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    De La Salle University downed University of Santo Tomas to romp away with the men’s seniors crown in the 2013 University Athletic Association of the Philippines (UAAP) basketball competitions.

    With a little bit of luck, the Taft Avenue-based school also grabbed the women’s collegiate championship after Far Eastern University, which appeared headed to a third consecutive title (including a 16-0 sweep in 2012), was forced to give up five victories during the double-round elimination phase due to player ineligibility violations and failed to advance to the Final Four playoffs. Vangie Soriano was rule ineligible for playing in a commercial league during the UAAP season..

    With the configuration of the women’s team standings, National University and De La Salle University finished the elims with identical 12-2 records, and the University of Santo Tomas and Adamson University each wound up with an 8-6 ledger. FEU was relegated to fifth place at 7-7. NU beat La Salle for the top seed in a tie-breaker (the two teams split their head-to-head matchups with NU winning by nine points in the first round and La Salle taking the second with an eight-point margin) and UST edged Adamson for the third seed also via a tie-breaker.

    In the Final Four, the DLSU Lady Archers made short work of the UST Lady Tigreses with a come-from-behind overtime win while the NU Lady Bulldogs were extended to a rubber match by Adamson before ousting the feisty Lady Falcons to reach the finals for the first time in school history against last year’s losing finalist, La Salle.

    In the finals, La Salle took the series opener, 72-48, but NU bounced back to capture the second game, 67-52. In the deciding Game Three, the Lady Archers grabbed their first UAAP title since their “four-peat” feat from 1999 to 2002 with a 69-61 triumph. La Salle’s three-point artist Trisha Piatos was named the Finals MVP.

    In men’s basketball, the University of Santo Tomas Growling Tigers beat the DLSU Green Archers to become the fifth team in the Final Four era (beginning 1994) to snare the men’s diadem in three games after overcoming an 0-1 deficit in the beat-of-three finals.

    Significantly four of the previous 0-1 comebacks were registered either by UST – in 1994 and 1995 – or La Salle – in 1999 – all against each other.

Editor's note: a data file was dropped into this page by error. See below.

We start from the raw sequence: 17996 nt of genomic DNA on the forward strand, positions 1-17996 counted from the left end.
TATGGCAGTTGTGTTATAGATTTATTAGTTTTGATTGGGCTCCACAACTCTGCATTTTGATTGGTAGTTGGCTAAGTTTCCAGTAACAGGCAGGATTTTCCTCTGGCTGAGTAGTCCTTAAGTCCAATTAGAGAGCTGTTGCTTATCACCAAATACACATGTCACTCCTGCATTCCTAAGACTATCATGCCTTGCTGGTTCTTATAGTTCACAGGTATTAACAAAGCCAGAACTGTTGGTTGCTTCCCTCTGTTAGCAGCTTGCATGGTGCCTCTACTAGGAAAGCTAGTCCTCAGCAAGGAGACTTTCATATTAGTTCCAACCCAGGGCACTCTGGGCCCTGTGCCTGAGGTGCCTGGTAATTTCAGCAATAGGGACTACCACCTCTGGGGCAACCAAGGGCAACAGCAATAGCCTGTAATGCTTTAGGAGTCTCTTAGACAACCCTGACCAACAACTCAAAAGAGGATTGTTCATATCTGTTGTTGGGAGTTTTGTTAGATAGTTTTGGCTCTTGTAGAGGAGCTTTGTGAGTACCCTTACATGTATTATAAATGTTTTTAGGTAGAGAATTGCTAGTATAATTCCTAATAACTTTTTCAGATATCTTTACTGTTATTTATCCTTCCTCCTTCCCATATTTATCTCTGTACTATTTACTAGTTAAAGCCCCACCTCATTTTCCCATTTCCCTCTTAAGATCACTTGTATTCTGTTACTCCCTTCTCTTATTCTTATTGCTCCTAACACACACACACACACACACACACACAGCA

Before this season, it was UST that last turned in the trick. In 2006, the Growling Tigers defeated Ateneo de Manila University, 2-1, in the finals while their top bench tactician Pido Jarencio joined an elite group of head coaches that won the title in their UAAP debut.

    Poker-faced Juno Sauler, DLSU’s rookie mentor, followed Jarencio on the list this year.

    It was an uphill climb to the top by the Green Archers in Season 76.

    At the end of the first round of the eight-school competitions, the team was mired at the bottom of the win-loss standings with a fifth-to-seventh-places deadlock along with Adamson University and Ateneo at 3-4. The Green, however, completed the second round with an unblemished 7-0 mark, knocked off league Most Valuable Player Terrence Romeo and Far Eastern University to secure the No. 2 seed behind top seed National University, and then knocked off the Tamaraws for a second time in their Final Four duel to stretch its winning streak to nine games and reach the UAAP finals for the first time since 2008.

    During the three-game finals between La Salle and UST, an overall 67, 258 spectators trooped to the Araneta Coliseum for Games One (20,525) and Two (23,037) and to the Mall of Asia Arena in the decisive third game where a two-year arena attendance record of 23,696 was established.

    Much-heralded Jeron Teng, the Green Archers’ 6-2 sophomore swingman, stepped up during the titular series, averaging 19.7 points, 8.0 rebounds, 4.0 assists, 1.67 steals and 0.67 blocked shots an outing to earn Finals MVP honors.

    Teng previously held the all-time high school scoring record in Philippine basketball history when he chalked up 104 points in Xavier School’s 164-74 shellacking of Grace Christian College in a Metro Manila Tiong Lian Basketball Association game on January 5, 2011. A 16-year-old junior at the time, Teng became the first HS player ever to reach the 100-point plateau.

    Last week, AMA University’s high school standout Clark Quijano torched Lord’s Grace Christian School for an eye-popping 120 points in a 166-85 victory in the 7th Mariano Bondoc Cup tournament at the Hope Christian Academy gym in Fairview, Quezon City.